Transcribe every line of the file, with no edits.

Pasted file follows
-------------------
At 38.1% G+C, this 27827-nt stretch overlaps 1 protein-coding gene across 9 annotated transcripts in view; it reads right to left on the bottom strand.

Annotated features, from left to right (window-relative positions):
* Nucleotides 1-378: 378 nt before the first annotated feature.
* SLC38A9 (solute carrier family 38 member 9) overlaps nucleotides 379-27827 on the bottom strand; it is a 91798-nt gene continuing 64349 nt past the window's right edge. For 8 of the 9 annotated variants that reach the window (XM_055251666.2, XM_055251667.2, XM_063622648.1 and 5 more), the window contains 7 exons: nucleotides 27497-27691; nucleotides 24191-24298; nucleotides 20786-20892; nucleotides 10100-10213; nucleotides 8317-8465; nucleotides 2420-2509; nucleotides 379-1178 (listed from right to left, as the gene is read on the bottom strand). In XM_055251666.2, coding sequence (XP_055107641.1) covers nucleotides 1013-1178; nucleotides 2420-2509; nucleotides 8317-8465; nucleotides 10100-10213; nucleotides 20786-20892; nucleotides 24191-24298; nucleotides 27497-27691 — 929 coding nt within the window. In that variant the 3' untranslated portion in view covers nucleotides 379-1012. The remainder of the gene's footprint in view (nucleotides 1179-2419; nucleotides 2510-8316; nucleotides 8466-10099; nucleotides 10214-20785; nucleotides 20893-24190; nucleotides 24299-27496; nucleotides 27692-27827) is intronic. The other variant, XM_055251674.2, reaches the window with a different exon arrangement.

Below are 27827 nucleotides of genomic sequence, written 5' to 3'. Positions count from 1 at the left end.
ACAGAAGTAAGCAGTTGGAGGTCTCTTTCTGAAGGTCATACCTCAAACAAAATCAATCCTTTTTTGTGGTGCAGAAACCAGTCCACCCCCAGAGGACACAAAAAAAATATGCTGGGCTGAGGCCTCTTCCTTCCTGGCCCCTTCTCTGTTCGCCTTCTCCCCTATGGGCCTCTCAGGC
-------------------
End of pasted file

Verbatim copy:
At 38.1% G+C, this 27827-nt stretch overlaps 1 protein-coding gene across 9 annotated transcripts in view; it reads right to left on the bottom strand.

Annotated features, from left to right (window-relative positions):
* Nucleotides 1-378: 378 nt before the first annotated feature.
* SLC38A9 (solute carrier family 38 member 9) overlaps nucleotides 379-27827 on the bottom strand; it is a 91798-nt gene continuing 64349 nt past the window's right edge. For 8 of the 9 annotated variants that reach the window (XM_055251666.2, XM_055251667.2, XM_063622648.1 and 5 more), the window contains 7 exons: nucleotides 27497-27691; nucleotides 24191-24298; nucleotides 20786-20892; nucleotides 10100-10213; nucleotides 8317-8465; nucleotides 2420-2509; nucleotides 379-1178 (listed from right to left, as the gene is read on the bottom strand). In XM_055251666.2, coding sequence (XP_055107641.1) covers nucleotides 1013-1178; nucleotides 2420-2509; nucleotides 8317-8465; nucleotides 10100-10213; nucleotides 20786-20892; nucleotides 24191-24298; nucleotides 27497-27691 — 929 coding nt within the window. In that variant the 3' untranslated portion in view covers nucleotides 379-1012. The remainder of the gene's footprint in view (nucleotides 1179-2419; nucleotides 2510-8316; nucleotides 8466-10099; nucleotides 10214-20785; nucleotides 20893-24190; nucleotides 24299-27496; nucleotides 27692-27827) is intronic. The other variant, XM_055251674.2, reaches the window with a different exon arrangement.

Below are 27827 nucleotides of genomic sequence, written 5' to 3'. Positions count from 1 at the left end.
ACAGAAGTAAGCAGTTGGAGGTCTCTTTCTGAAGGTCATACCTCAAACAAAATCAATCCTTTTTTGTGGTGCAGAAACCAGTCCACCCCCAGAGGACACAAAAAAAATATGCTGGGCTGAGGCCTCTTCCTTCCTGGCCCCTTCTCTGTTCGCCTTCTCCCCTATGGGCCTCTCAGGC